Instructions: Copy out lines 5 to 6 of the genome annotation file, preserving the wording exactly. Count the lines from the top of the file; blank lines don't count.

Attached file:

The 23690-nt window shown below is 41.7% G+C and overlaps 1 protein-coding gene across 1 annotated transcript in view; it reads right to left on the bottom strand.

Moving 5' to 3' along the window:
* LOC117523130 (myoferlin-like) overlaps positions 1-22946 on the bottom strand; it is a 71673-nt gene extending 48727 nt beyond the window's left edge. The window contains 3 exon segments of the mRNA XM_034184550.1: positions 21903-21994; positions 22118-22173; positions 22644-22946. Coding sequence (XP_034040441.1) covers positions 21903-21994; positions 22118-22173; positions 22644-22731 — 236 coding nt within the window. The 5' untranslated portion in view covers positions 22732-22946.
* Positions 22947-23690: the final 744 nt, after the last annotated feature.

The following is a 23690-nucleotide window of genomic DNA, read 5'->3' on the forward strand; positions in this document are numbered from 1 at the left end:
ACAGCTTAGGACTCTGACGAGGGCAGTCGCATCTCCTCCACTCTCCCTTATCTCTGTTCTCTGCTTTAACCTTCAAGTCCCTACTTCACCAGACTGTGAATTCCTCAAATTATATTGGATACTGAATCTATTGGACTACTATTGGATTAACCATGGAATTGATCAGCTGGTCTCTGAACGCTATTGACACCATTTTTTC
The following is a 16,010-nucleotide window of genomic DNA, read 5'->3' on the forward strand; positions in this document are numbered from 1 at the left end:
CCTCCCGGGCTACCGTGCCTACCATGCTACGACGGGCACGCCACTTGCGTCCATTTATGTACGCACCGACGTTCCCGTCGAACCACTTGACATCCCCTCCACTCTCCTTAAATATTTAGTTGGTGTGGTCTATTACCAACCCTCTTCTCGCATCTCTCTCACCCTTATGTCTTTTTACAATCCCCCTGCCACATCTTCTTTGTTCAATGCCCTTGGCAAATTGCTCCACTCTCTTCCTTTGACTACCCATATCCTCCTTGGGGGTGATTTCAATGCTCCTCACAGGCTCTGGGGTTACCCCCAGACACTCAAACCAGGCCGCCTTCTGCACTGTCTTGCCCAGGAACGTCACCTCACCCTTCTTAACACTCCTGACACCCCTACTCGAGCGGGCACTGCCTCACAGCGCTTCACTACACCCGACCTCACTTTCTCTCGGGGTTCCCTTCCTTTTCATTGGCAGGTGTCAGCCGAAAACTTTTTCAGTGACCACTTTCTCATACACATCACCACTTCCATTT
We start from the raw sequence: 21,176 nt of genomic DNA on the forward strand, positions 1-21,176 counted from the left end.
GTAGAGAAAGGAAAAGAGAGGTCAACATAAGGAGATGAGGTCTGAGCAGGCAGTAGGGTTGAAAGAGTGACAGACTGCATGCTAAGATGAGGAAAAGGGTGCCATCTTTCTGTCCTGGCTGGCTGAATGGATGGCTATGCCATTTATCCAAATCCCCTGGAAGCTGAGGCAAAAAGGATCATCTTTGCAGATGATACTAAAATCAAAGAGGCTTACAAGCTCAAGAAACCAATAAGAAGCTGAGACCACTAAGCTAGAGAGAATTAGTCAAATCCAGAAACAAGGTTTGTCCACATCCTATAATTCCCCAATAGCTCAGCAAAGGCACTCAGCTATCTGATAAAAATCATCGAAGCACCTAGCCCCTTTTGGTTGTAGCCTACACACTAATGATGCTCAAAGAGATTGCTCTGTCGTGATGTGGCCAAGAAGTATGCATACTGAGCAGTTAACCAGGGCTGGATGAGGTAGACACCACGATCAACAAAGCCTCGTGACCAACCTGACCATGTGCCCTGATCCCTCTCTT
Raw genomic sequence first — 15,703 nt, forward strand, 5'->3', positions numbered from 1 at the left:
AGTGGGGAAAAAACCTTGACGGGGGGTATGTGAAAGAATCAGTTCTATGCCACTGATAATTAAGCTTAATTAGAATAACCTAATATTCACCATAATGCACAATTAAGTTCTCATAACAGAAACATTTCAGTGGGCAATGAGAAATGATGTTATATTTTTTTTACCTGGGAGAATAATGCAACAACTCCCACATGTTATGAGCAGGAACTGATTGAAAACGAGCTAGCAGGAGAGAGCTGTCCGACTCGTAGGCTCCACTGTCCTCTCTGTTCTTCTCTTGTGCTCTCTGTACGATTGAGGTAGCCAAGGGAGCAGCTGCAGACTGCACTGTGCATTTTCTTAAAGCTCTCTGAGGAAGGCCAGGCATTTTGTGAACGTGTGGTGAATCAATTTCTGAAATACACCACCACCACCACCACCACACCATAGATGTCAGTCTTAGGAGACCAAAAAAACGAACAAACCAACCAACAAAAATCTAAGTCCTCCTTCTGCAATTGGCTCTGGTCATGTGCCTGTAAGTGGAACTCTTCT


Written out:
The following is a 23690-nucleotide window of genomic DNA, read 5'->3' on the forward strand; positions in this document are numbered from 1 at the left end:
ACAGCTTAGGACTCTGACGAGGGCAGTCGCATCTCCTCCACTCTCCCTTATCTCTGTTCTCTGCTTTAACCTTCAAGTCCCTACTTCACCAGACTGTGAATTCCTCAAATTATATTGGATACTGAATCTATTGGACTACTATTGGATTAACCATGGAATTGATCAGCTGGTCTCTGAACGCTATTGACACCATTTTTTC